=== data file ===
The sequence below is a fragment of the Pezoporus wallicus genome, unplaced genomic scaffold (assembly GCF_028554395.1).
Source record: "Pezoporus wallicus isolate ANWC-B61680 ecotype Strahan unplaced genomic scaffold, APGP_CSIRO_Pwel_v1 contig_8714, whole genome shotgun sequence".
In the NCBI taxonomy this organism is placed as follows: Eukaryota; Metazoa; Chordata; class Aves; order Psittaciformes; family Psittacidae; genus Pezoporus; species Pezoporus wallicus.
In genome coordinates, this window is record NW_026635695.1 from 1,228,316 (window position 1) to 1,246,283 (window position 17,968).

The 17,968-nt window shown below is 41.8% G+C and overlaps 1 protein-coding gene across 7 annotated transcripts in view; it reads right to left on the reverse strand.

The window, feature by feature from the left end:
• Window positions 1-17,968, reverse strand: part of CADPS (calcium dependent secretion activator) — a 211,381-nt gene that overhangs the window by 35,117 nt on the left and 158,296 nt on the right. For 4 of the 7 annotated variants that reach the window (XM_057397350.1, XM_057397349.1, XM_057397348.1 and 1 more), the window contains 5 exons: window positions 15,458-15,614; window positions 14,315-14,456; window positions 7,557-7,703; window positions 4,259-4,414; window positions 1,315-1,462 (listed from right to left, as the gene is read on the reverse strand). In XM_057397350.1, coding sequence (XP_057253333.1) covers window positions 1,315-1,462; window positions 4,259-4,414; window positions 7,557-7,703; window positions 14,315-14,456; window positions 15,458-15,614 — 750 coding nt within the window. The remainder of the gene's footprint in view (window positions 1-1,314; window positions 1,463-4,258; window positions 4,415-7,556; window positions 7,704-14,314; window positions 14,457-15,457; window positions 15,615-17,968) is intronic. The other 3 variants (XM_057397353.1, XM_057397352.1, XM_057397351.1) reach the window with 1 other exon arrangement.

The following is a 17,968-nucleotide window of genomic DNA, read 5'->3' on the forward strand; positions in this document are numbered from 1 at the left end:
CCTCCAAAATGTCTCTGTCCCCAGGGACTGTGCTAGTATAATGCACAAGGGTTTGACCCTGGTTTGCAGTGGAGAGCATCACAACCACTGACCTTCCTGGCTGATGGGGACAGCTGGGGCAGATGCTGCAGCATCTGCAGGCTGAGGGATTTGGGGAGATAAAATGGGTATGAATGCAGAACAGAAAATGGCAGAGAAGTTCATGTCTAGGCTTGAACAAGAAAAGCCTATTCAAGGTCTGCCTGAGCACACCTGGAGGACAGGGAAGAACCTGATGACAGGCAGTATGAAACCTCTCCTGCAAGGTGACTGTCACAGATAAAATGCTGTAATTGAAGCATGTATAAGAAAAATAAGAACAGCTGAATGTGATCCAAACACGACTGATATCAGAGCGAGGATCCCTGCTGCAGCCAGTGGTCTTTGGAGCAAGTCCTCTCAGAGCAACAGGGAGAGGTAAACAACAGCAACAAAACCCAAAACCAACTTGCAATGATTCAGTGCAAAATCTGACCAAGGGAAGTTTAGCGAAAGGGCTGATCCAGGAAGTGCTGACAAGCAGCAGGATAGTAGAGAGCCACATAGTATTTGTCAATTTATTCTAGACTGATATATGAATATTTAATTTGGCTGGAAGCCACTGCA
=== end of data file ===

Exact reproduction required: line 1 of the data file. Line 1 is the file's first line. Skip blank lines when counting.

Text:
The sequence below is a fragment of the Pezoporus wallicus genome, unplaced genomic scaffold (assembly GCF_028554395.1).